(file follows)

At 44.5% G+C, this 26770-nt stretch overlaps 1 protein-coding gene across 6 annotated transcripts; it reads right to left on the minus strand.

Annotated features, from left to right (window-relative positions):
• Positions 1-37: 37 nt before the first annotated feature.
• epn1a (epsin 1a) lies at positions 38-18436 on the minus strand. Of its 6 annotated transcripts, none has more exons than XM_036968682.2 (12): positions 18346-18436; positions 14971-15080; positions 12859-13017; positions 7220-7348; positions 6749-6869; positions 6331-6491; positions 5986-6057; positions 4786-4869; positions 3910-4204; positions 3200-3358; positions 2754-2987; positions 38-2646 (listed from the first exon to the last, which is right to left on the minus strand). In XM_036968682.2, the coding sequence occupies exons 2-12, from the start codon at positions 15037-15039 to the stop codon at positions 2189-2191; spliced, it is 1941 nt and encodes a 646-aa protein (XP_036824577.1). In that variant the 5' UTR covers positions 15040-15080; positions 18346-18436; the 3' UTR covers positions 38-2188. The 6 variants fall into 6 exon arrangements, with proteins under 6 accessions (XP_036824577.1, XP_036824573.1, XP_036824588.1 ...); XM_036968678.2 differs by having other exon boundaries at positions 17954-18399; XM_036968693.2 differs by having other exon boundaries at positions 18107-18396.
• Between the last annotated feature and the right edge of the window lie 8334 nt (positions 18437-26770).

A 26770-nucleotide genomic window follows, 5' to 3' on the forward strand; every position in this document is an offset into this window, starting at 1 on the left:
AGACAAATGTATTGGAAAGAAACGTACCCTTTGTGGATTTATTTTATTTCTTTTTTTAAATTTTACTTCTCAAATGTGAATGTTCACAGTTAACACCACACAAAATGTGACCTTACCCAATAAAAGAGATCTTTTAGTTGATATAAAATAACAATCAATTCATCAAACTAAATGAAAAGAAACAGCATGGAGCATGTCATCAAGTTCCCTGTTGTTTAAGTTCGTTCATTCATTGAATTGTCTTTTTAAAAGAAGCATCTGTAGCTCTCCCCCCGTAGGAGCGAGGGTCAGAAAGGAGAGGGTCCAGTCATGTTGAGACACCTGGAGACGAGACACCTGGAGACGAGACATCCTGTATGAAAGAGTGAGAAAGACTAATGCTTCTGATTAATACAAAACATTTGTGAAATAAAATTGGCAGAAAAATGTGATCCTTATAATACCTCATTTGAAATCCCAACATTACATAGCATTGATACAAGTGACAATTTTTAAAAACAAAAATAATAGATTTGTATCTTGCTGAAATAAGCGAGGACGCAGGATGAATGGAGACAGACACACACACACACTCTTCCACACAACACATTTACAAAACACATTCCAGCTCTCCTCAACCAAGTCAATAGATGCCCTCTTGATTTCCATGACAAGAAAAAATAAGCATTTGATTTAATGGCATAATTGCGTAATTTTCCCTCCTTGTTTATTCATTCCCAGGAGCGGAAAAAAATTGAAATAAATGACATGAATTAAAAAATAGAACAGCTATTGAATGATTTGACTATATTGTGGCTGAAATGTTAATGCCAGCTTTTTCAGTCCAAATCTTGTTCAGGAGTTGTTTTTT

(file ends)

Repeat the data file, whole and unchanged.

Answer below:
At 44.5% G+C, this 26770-nt stretch overlaps 1 protein-coding gene across 6 annotated transcripts; it reads right to left on the minus strand.

Annotated features, from left to right (window-relative positions):
• Positions 1-37: 37 nt before the first annotated feature.
• epn1a (epsin 1a) lies at positions 38-18436 on the minus strand. Of its 6 annotated transcripts, none has more exons than XM_036968682.2 (12): positions 18346-18436; positions 14971-15080; positions 12859-13017; positions 7220-7348; positions 6749-6869; positions 6331-6491; positions 5986-6057; positions 4786-4869; positions 3910-4204; positions 3200-3358; positions 2754-2987; positions 38-2646 (listed from the first exon to the last, which is right to left on the minus strand). In XM_036968682.2, the coding sequence occupies exons 2-12, from the start codon at positions 15037-15039 to the stop codon at positions 2189-2191; spliced, it is 1941 nt and encodes a 646-aa protein (XP_036824577.1). In that variant the 5' UTR covers positions 15040-15080; positions 18346-18436; the 3' UTR covers positions 38-2188. The 6 variants fall into 6 exon arrangements, with proteins under 6 accessions (XP_036824577.1, XP_036824573.1, XP_036824588.1 ...); XM_036968678.2 differs by having other exon boundaries at positions 17954-18399; XM_036968693.2 differs by having other exon boundaries at positions 18107-18396.
• Between the last annotated feature and the right edge of the window lie 8334 nt (positions 18437-26770).

A 26770-nucleotide genomic window follows, 5' to 3' on the forward strand; every position in this document is an offset into this window, starting at 1 on the left:
AGACAAATGTATTGGAAAGAAACGTACCCTTTGTGGATTTATTTTATTTCTTTTTTTAAATTTTACTTCTCAAATGTGAATGTTCACAGTTAACACCACACAAAATGTGACCTTACCCAATAAAAGAGATCTTTTAGTTGATATAAAATAACAATCAATTCATCAAACTAAATGAAAAGAAACAGCATGGAGCATGTCATCAAGTTCCCTGTTGTTTAAGTTCGTTCATTCATTGAATTGTCTTTTTAAAAGAAGCATCTGTAGCTCTCCCCCCGTAGGAGCGAGGGTCAGAAAGGAGAGGGTCCAGTCATGTTGAGACACCTGGAGACGAGACACCTGGAGACGAGACATCCTGTATGAAAGAGTGAGAAAGACTAATGCTTCTGATTAATACAAAACATTTGTGAAATAAAATTGGCAGAAAAATGTGATCCTTATAATACCTCATTTGAAATCCCAACATTACATAGCATTGATACAAGTGACAATTTTTAAAAACAAAAATAATAGATTTGTATCTTGCTGAAATAAGCGAGGACGCAGGATGAATGGAGACAGACACACACACACACTCTTCCACACAACACATTTACAAAACACATTCCAGCTCTCCTCAACCAAGTCAATAGATGCCCTCTTGATTTCCATGACAAGAAAAAATAAGCATTTGATTTAATGGCATAATTGCGTAATTTTCCCTCCTTGTTTATTCATTCCCAGGAGCGGAAAAAAATTGAAATAAATGACATGAATTAAAAAATAGAACAGCTATTGAATGATTTGACTATATTGTGGCTGAAATGTTAATGCCAGCTTTTTCAGTCCAAATCTTGTTCAGGAGTTGTTTTTT